The port of Amsterdam is protected by a closed sea defense to enable cargo transfer independent of current and tide. Due to expected increased throughput and increasingly larger vessels, a larger lock was required to enable future economic growth of the port. A new lock also provides maintenance possibilities for the existing crowded locks. The new lock is the world's largest, with dimensions of 500m length, 70m width and 18m deep.
The works on the new lock have been dictated by the restricted available space and strict settlement restrictions due to the nearby sea lock in operation. These circumstances forced to come up with special techniques. For the two large underground structures to house the sliding gates, caissons have been developed. This building technique minimizes the risks of large building pits close to existing structures, and also the risk of vessel collision due to heavy shipping lanes.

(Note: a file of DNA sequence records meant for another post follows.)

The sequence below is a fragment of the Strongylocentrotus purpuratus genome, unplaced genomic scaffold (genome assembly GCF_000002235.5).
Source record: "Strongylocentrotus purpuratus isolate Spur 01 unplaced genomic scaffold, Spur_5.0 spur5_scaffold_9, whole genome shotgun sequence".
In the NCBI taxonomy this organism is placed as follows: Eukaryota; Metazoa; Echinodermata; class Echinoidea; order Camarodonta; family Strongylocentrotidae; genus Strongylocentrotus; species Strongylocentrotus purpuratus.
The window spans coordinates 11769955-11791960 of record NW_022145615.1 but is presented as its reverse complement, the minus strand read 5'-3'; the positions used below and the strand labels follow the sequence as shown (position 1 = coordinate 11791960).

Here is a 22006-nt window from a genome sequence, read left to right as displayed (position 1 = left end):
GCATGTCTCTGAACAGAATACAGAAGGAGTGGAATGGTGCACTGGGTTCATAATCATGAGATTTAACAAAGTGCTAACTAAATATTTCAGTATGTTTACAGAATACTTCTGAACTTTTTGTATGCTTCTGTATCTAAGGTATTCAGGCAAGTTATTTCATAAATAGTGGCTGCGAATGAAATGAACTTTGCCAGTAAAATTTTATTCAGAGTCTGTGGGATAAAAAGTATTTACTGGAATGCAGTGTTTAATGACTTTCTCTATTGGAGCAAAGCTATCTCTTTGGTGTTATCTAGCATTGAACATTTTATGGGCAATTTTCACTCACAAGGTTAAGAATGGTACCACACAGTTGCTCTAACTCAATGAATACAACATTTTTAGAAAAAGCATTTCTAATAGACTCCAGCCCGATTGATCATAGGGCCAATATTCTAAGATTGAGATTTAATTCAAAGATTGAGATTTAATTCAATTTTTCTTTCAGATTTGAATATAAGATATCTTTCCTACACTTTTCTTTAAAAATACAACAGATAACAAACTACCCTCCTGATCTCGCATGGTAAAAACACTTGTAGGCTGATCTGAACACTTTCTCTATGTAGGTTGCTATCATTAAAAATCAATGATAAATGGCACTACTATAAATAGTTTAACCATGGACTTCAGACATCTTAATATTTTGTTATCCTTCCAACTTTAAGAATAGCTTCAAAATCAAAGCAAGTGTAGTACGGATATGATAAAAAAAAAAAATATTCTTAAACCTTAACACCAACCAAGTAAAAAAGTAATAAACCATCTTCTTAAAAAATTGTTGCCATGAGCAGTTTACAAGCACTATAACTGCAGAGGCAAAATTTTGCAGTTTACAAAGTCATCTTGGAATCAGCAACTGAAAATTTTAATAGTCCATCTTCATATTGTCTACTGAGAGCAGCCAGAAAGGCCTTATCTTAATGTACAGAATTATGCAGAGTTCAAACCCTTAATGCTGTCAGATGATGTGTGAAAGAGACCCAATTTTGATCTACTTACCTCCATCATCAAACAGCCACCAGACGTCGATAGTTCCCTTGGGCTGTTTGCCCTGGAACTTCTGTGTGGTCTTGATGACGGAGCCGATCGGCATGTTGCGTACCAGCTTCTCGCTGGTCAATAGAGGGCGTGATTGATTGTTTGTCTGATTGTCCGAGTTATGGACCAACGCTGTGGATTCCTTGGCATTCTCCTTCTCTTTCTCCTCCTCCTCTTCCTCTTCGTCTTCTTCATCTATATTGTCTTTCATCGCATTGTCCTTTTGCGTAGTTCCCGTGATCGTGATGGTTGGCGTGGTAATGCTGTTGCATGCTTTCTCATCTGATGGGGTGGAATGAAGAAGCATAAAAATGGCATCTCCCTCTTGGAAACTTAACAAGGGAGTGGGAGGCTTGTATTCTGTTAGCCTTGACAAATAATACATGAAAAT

Two mighty concrete caissons have been build and lowered to their final foundation levels by removal of soil from the pressured chamber underneath the structures. Due to the size of the caissons and also the relatively vulnerable open structures, the operation had to be prepared to a very high level of detail. Both caissons have been successfully positioned in 2019 and 2020. The caissons house a total of three semi-flooding gates, each measuring 71m x 25m x 11m. Each steel gate contains valves for flooding the lock, in this way avoiding having to build large flooding channels round the lock.
During normal circumstances, two of these gates are in operation and each serves as a primary sea defense. The third gate is a spare one and may be required e.g. after a vessel collision. The spare gate can be installed and made operational within 24 hours after the incident. The retaining walls have been designed and built using mainly diaphragm walls. These can be installed without vibrations thus also close to the existing lock in operation.
DMC performed the tender, basic and detailed design for the concrete caissons, the retaining structures and temporary works.